The Prison Studies Project partnership with Boston University’s longstanding prison education program and the Massachusetts Department of Correction marks the first time that traditional college students learn alongside incarcerated students as part of a curriculum for college credit. Never before had Harvard University students and men and women enrolled in BU’s program shared a classroom inside the walls of prison. With a one-year HILT grant in 2013, we were able to include graduate students from Harvard Divinity School, which marks the first time in national history, as far as we know, that post-secondary prison education included, inside the prison classroom, both graduate and undergraduate students from a traditional college campus.
With funding, we will be able to sustain and measure the impact of the work we have begun. We have a powerful opportunity to institutionalize innovative teaching and learning at Harvard. To be an active community citizen is to reach out to people who are often denied educational opportunities; Harvard’s support of prison education is invaluable as is the opportunity for Harvard students to learn from peers who are incarcerated.
In 2009, Catherine Sirois and her classmates wrote to the dean of sociology… “…Reading about prison and the rise in mass incarceration cannot compare to the actual experience of entering a prison […] The class was without a doubt the most transformative, eye-opening course any of us has ever taken at Harvard. You can learn a lot from reading informative articles and books, but you will never truly understand the materials you are studying unless you engage with them firsthand.”
One of the classmates from Norfolk, George, also wrote a letter about his experience after the course was finished. When our class met, he had been incarcerated for nearly 40 years. In his words: “Education in isolation does not have the same impact as in an integrated environment. After all, isn’t that what much of the college experience is built around? Bringing people of varying ethnicities, and social classes together, so that individuals may become more aware of the commonalities that make us ultimately the family of [hu]man!. His greatest learning experiences have taken place in an integrated environment. He writes, these experiences have never failed to leave me with a greater sense of self-worth, along with strengthening my sense of connection to the community at large… “Thank you for your efforts in bringing this course into being,” he writes. “I hope this experience marks a return to greater community involvement in education, and rehabilitation, within the incarcerated community.”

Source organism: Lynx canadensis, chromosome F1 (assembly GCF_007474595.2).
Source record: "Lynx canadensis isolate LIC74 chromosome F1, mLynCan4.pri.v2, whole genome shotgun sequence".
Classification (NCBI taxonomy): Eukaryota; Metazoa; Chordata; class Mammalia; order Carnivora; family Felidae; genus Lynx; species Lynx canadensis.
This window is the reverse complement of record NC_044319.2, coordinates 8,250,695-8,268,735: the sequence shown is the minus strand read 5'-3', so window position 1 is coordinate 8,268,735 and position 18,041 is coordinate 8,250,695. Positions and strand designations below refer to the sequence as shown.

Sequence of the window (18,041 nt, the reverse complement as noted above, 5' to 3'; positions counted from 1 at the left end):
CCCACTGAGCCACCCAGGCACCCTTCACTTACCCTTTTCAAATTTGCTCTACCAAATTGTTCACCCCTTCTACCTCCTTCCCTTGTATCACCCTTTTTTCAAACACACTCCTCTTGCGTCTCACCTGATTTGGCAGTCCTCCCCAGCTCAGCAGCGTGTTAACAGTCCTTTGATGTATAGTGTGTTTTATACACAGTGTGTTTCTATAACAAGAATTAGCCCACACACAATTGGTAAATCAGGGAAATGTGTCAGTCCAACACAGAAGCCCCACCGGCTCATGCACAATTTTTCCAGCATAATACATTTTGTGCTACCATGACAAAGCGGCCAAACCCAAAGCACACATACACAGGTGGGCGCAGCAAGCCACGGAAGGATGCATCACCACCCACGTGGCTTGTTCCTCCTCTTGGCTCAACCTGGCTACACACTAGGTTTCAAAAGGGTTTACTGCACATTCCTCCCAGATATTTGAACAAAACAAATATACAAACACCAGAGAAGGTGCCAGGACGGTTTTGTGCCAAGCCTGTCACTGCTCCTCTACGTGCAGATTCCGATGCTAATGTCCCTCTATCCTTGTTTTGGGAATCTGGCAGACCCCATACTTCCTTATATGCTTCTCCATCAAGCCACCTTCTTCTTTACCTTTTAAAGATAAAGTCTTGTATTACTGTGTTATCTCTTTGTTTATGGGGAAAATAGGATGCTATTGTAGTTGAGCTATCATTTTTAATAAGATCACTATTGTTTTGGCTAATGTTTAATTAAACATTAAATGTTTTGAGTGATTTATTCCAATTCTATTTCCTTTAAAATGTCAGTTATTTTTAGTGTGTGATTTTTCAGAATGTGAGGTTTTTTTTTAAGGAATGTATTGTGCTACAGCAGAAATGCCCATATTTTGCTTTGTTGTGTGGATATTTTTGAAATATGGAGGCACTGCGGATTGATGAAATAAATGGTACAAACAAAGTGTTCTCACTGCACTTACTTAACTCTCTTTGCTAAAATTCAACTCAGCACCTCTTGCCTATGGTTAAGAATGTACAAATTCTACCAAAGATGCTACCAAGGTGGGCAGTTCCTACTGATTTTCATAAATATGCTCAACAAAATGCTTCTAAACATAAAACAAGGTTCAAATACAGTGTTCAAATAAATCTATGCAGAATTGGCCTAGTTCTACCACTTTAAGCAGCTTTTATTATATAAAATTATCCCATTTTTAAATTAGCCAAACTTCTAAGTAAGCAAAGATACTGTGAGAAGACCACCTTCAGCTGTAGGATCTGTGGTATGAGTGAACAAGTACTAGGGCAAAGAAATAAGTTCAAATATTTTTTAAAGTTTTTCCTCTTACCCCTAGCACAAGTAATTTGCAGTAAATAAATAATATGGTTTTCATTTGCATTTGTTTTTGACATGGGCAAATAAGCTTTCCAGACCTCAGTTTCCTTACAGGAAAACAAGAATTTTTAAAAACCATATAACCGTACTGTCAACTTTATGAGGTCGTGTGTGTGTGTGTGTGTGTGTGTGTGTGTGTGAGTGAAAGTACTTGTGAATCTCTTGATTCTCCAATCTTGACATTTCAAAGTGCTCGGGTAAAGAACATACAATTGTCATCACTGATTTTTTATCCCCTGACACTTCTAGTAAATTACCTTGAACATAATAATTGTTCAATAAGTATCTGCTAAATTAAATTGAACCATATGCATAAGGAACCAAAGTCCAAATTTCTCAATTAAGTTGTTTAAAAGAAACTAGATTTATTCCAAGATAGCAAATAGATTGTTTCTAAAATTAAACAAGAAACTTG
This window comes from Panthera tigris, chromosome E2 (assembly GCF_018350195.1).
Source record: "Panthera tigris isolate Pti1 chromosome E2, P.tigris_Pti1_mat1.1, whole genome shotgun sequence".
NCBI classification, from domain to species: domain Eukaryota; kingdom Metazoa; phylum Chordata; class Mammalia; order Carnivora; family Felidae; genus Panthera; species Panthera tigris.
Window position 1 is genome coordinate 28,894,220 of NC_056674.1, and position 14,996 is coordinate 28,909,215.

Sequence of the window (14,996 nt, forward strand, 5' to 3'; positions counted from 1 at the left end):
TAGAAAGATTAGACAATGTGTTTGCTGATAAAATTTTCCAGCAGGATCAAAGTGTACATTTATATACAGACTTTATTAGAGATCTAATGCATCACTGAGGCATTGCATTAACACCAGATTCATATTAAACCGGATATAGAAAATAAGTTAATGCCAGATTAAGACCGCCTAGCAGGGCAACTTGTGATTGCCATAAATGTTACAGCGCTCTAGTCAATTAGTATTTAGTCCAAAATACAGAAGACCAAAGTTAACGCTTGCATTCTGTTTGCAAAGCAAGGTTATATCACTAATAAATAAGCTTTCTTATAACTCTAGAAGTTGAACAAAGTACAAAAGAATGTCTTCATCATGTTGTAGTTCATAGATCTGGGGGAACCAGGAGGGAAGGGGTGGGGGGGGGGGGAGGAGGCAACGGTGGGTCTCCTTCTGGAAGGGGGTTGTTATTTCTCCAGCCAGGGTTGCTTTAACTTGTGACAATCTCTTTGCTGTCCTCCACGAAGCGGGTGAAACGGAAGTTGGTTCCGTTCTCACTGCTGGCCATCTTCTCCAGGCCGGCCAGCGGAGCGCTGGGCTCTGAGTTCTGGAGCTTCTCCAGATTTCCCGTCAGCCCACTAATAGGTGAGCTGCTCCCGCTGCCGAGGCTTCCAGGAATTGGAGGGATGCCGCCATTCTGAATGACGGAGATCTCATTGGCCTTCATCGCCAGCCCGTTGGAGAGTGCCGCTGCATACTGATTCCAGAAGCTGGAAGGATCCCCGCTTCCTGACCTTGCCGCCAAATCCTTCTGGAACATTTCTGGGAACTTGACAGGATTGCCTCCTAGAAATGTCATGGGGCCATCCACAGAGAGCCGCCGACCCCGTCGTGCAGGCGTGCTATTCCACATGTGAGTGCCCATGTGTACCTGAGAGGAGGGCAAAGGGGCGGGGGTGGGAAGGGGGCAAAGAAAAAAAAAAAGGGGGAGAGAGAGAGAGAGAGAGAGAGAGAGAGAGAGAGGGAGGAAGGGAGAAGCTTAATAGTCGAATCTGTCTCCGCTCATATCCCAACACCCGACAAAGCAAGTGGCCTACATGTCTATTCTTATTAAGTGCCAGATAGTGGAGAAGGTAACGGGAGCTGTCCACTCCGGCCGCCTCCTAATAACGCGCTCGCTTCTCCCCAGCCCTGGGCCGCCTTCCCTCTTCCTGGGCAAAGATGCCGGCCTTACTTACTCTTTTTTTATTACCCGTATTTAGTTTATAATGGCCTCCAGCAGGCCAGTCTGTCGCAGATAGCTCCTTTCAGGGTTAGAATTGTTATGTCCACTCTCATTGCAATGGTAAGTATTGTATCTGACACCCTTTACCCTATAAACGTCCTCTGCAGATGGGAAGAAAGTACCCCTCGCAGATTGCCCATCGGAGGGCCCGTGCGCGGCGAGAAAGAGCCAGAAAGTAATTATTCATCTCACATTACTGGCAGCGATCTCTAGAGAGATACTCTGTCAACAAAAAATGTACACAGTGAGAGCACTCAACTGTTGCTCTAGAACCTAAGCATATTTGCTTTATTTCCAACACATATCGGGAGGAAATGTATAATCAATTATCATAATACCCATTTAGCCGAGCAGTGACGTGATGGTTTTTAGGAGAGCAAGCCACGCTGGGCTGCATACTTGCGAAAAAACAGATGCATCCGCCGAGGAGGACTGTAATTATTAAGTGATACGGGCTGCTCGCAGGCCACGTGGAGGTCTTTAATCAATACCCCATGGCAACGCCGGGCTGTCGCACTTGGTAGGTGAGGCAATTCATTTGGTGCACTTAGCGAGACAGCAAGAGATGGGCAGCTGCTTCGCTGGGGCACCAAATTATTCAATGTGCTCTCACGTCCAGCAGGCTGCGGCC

Catherine Sirois, a Stanford PhD student in Sociology, who continues to draw on the lessons that she learned nearly 10 years ago at Norfolk prison, writes:“My experience with prison education sparked a desire to more fully understand incarceration in America and to work for change. More than that, the experience underscored the importance of doing this work in collaboration with those who have been most harmed by the injustice of the American punishment system. As a scholar and an educator, I hope to provide transformative educational opportunities beyond the gates (or the palm trees) of the institutions to which we are so privileged to belong. In my experience, extending the resources of our institutions lifts up those who have for so long been denied those resources and makes all of us better students, teachers, and citizens.” –
Check out the Beyond the Gates website to see how Harvard has supported prison education from 1833 to now and what more needs to be done to actualize equal access to education.